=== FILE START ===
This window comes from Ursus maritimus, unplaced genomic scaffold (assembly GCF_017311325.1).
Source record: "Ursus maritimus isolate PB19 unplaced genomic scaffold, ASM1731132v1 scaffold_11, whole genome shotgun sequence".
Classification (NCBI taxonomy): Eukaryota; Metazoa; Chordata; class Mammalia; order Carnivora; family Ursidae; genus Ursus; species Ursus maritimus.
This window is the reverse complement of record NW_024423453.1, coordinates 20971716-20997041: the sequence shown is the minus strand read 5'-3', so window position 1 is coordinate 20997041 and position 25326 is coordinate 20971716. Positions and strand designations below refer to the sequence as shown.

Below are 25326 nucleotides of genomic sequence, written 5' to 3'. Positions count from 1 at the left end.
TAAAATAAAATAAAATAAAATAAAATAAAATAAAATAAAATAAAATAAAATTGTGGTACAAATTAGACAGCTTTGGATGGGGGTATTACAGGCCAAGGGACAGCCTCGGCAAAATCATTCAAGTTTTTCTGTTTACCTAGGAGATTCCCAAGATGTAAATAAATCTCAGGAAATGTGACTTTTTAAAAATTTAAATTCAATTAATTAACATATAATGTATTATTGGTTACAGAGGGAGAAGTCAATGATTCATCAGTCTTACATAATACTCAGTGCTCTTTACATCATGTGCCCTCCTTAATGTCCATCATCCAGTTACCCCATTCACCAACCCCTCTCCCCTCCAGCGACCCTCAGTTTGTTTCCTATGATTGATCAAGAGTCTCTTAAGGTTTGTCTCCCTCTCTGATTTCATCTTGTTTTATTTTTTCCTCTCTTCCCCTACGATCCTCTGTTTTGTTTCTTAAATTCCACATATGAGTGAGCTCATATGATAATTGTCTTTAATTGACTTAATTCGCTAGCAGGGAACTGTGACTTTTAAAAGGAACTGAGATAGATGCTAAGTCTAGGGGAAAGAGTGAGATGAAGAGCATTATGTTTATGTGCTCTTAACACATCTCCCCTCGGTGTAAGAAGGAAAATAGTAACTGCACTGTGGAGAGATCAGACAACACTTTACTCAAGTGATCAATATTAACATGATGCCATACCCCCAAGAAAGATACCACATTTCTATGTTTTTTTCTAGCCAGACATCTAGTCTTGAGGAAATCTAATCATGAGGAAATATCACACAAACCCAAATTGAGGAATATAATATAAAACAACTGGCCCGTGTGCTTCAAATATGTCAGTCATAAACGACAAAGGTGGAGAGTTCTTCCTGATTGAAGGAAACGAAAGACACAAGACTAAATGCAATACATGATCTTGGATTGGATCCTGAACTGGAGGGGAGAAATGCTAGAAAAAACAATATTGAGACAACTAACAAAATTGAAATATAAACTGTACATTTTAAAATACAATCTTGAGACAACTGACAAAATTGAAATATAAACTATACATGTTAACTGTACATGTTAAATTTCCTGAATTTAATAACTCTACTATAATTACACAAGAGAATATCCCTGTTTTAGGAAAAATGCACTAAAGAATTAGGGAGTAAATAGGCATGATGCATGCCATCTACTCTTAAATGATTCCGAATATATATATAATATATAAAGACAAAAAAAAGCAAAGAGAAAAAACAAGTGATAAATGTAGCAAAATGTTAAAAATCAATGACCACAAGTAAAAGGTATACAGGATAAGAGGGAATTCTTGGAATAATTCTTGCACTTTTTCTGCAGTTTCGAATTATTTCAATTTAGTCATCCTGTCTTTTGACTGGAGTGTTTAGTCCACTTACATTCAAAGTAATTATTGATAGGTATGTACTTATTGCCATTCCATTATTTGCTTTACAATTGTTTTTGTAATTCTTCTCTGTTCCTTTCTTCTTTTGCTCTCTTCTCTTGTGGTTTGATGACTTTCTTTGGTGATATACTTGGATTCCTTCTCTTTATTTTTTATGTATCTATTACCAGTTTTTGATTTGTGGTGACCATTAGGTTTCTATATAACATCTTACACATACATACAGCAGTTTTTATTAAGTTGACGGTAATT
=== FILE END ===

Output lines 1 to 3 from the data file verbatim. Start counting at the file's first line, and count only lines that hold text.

This window comes from Ursus maritimus, unplaced genomic scaffold (assembly GCF_017311325.1).
Source record: "Ursus maritimus isolate PB19 unplaced genomic scaffold, ASM1731132v1 scaffold_11, whole genome shotgun sequence".
Classification (NCBI taxonomy): Eukaryota; Metazoa; Chordata; class Mammalia; order Carnivora; family Ursidae; genus Ursus; species Ursus maritimus.